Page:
Last year, as a cost-cutting measure, Vodafone deployed bots, simple and sophisticated, to carry out certain internal tasks that normally require a staff. Some of these bots were the ‘robotic process automation’ bots, deployed to automate back-office tasks such as data entry. Consequently, the company laid off about 900 people in the first half of 2018.
Vodafone is also already using bots to attend telephone conversations with its customers, replacing its service agents. About 1% of Vodafone customers talk to bots for address change or payment details, and the company plans to take this number up to 60% by March 2021. Massive job cuts could be in the wings.
Pervasiveness of Bots
Having said that, people today, mostly millennials, are getting used to chatting with bots in their daily lives.
According to recent chat bot statistics, 40% of millennials say that they talk to chat bots on a daily basis, 15% of American adults have used a chatbot, 64% of Internet users say that a chat bot’s best feature is the fact that it serves 24-hour, 37% of respondents said a quick answer in an emergency would prompt them to use a chatbot, and 35% said they are likely to use a chatbot for a complaint, problem, or for detailed answers or explanations.
However, at the same time, 30% respondents expressed worry that a chat bot might make a mistake, when it came to purchasing or making reservations, and 43% preferred human interaction.
Chat bots can suffer from what is called ‘trainer’s bias’. The bot will be trained to answer questions by a human, and human bias permeating AI is already evident in recruitment. Amazon had to shut down its AI recruitment tool when it was found biased against women.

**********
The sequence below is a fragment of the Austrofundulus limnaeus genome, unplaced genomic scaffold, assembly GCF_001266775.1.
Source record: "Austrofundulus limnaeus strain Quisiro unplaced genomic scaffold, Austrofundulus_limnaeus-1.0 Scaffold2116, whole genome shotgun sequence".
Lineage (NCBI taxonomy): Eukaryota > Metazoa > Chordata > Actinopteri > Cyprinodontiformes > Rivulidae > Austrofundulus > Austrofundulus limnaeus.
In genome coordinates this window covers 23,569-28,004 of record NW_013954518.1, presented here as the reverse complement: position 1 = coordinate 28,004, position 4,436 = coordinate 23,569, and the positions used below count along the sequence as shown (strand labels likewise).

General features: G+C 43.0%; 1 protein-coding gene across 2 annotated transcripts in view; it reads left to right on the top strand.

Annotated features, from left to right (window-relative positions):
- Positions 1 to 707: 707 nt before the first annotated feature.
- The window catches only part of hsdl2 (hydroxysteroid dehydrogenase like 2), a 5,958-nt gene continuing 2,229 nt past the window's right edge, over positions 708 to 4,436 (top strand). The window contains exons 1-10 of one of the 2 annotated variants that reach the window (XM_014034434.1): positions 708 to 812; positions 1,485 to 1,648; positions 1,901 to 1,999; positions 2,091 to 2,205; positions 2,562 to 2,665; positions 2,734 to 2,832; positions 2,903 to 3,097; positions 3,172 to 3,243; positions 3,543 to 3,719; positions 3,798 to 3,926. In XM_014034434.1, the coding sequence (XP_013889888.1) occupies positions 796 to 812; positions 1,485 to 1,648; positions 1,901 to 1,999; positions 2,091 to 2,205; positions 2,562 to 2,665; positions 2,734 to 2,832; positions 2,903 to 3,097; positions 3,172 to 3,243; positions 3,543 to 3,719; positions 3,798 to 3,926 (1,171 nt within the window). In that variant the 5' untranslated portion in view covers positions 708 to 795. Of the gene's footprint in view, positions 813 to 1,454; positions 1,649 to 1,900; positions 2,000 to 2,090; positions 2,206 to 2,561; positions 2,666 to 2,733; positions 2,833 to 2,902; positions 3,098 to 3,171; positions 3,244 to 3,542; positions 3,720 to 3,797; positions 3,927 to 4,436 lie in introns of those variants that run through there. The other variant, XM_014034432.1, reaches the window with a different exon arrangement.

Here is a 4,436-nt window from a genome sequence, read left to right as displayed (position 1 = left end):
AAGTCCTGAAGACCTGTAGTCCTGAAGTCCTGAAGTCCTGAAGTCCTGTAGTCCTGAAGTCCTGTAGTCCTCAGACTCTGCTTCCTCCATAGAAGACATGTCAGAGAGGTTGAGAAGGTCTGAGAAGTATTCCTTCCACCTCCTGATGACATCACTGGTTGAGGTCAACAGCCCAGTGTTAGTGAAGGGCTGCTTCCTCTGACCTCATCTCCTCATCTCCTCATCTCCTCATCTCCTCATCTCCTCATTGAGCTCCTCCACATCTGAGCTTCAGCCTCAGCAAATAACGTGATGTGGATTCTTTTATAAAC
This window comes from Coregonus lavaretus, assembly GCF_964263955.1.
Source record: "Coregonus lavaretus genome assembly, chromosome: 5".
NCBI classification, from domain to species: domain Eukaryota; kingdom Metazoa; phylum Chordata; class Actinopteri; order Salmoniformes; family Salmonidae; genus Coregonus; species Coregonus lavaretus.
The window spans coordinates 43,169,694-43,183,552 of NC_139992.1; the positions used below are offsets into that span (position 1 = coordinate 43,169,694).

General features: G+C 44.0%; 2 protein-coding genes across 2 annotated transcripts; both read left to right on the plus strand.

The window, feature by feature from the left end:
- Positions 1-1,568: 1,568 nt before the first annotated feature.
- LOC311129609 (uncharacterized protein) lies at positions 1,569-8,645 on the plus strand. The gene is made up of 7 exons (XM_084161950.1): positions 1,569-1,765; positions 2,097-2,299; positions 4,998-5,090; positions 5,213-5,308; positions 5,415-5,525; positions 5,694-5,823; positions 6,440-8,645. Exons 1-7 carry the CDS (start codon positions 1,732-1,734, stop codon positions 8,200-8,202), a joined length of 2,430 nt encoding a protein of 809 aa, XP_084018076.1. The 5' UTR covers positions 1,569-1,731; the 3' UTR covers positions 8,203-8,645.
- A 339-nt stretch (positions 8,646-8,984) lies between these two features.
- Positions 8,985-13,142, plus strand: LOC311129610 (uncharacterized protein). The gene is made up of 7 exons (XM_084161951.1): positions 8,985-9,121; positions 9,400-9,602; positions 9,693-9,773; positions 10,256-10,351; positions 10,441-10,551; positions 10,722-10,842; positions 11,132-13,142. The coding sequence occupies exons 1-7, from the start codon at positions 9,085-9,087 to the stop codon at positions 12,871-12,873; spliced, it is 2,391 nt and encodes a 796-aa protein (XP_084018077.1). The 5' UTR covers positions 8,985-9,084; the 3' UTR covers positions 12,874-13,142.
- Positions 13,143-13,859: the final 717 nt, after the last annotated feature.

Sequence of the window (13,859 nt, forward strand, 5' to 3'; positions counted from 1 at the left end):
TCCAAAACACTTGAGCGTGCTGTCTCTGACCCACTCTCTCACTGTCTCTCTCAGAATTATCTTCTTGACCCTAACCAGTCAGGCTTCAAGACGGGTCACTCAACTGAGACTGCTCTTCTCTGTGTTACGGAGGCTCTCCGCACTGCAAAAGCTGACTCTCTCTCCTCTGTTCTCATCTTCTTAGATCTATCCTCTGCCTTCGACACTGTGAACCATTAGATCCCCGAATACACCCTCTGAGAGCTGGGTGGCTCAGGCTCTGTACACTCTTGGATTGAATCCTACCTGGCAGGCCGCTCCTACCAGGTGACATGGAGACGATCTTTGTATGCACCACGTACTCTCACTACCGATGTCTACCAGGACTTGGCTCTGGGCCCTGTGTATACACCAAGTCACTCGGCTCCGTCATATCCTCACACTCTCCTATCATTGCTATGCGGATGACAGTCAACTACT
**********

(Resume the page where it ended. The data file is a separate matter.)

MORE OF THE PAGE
To prevent this, Danone ran a 1-hour training session with a select group of people, where all were given the task to ask the bot as many questions as possible, while the trainer could enhance the database in real-time.
Read More: When chatbots become more than just machines
If care is not taken, imagine approaching your HR for sick leaves only to be turned down even though you really need them. While some HR personnel might tell you the same thing, at least you can reason and present your case there.
Also, getting people excited about using bots is fine, but they must also be trained so that they are aware that there is no human at the other end.
The DLA conducted a three-day boot camp in March 2018 to bring employees up to speed with the technology they were going to deploy by establishing a culture of experimentation and innovation.
The agency conducted a contest in November, petitioning ideas for intelligent automation. Ideas for using automation software to increase efficiency and streamline processes poured in.
What if businesses are overrun by bots? For example, in 2017, Wikipedia was facing a bot-on-bot war among its editing bots, which were re-editing their colleagues’ work and removing previous links. In the scenario of a government agency, this would not be a pretty sight.
As Taha Yasseri, who worked on the study at the Oxford Internet Institute told The Guradian, “The fights between bots can be far more persistent than the ones we see between people. Humans usually cool down after a few days, but the bots might continue for years.”
Imagine such a war within an organization like IBM or the Pentagon. They are fast and efficient, but how much trust can we place in automation? Could we ever lose control?
What if the future brought on total automation? They have taken over HR and sales. Could they also replace the sweet receptionist who greets us when we enter or the burly security guard at the gate who says hello every day? In the case of a government spy agency, could they replace the spies?